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March 13 --Children's foam sleeping mats, spray-foam insulation systems and paint strippers containing one or more chemicals identified as potentially harmful to the public and environment made the first draft of “priority products’’ released under California's Safer Consumer Products Regulations.
The polyurethane foam mats used in a variety of infant and children's products contain the fire retardant tris (1,3-dichloro-2-propyl) phosphate, known as TDCPP, the Department of Toxic Substances Control said March 13 at a news conference in Sacramento.
Spray-foam insulation systems sold in hardware stores contain toluene diisocyanates, and the paint strippers contain methylene chloride, the agency said.
In all three cases, there is “ample evidence’’ that exposure to these chemicals can be harmful, said Meredith Williams, a deputy director at DTSC.
Exposure to TDCPP has been linked to cancer and endocrine toxicity; diisocyanates to respiratory problems, including asthma, and cancer; and methylene chloride to cancer and neurotoxicity, according to DTSC.
The announcement of the proposed list sets in motion a lengthy process designed to encourage manufacturers to find safer alternatives for producing their products.
“We are not announcing a ban,’’ DTSC Director Debbie Raphael said. “We are starting a conversation with manufacturers to answer that critical question--are the chemicals necessary.’’
DTSC has scheduled a public meeting for March 17 at the California Environmental Protection Agency headquarters to begin the discussion on the draft list of priority products. A series of workshops are planned for May and June in Sacramento, Oakland and in Southern California.
The individual rulemakings required to officially list each of the priority products and chemicals of concern won't begin until later this year and could take 18 months to complete, DTSC said.
DTSC said a broader list of potential priority products and chemicals of concern would come in October, when the agency releases its three-year work plan for the regulations.
“We share the goal of chemical safety but are disappointed that today's announcement included products that are already being actively evaluated by the U.S. Environmental Protection Agency,’’ the American Chemistry Council said in a March 13 written statement. “Rather than duplicating ongoing federal safety assessments, we urge DTSC to incorporate science-based information from existing sources, including EPA, and other authoritative bodies, in order to avoid conflict, gain synergies, minimize costs and maximize benefits.’’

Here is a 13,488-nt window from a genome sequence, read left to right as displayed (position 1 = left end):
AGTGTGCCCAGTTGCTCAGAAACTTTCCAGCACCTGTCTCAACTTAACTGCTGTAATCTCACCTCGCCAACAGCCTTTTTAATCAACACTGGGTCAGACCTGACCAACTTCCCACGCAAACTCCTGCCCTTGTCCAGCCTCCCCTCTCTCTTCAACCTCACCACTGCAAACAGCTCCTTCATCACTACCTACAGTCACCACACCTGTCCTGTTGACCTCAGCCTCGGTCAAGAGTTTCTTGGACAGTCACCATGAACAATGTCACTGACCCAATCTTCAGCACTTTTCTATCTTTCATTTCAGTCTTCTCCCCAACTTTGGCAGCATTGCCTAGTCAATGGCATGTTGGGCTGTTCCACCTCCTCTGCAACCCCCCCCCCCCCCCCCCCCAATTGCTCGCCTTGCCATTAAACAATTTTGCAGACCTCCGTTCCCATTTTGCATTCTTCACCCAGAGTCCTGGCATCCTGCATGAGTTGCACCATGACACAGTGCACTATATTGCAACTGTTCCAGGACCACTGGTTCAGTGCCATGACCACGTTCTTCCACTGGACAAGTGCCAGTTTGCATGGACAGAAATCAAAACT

Legislation enacted in 2008 mandated the regulations designed to implement the state's Green Chemistry Initiative.
DTSC took over six years to complete the groundbreaking regulations, but the end result is one the agency said it has faith will be successful.
The regulations established a process for identifying and restricting the use of toxic chemicals in consumer goods sold in the state .
Under the law, DTSC identifies the priority products and chemicals. Manufacturers making the products may then be required to conduct lifecycle alternative analyses to determine if safer alternatives are possible.
DTSC then must issue a regulatory response, which could range from requiring reformulation of a product to banning the sale of the product in the state.
“Developing the procedural framework for this program has been quite challenging,’’ Cal-EPA Secretary Matthew Rodriquez said. “The program establishes an innovation process that identifies chemicals of concern and products that need to be made safer. We're ready to put this process to work to safeguard consumers across California.’’
DTSC's Williams said manufacturers of the children's sleeping mats and the paint and varnish strippers have alternatives. There are no currently available substitutes for the spray-foam insulation products, however, she said.
California's new flammability standards have prompted many manufacturers to begin eliminating the use of TDCPP from their products, the Juvenile Products Manufacturers Association said in a March 13 written statement.
“We look forward to working with the Department of Toxic Substances Control as we work together to ensure parents and caregivers provide children with the safest possible products,’’ JPMA Executive Director Kelly Mariotti said.
Renee Sharp, director of research at the Environmental Working Group, said the proposed priority products includes hazardous chemicals “that should have never been allowed into products in the first place.
“It's long overdue,’’ Sharp said of the draft list, but the state Department of Toxic Substances Control and Gov. Jerry Brown (D) “deserve credit for beginning a process that we hope will identify safer alternatives, so California families will no longer be exposed to these and many other hazardous chemicals.’’
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Information on the draft list of priority products and the regulations is available at http://www.dtsc.ca.gov/SCP/index.cfm.
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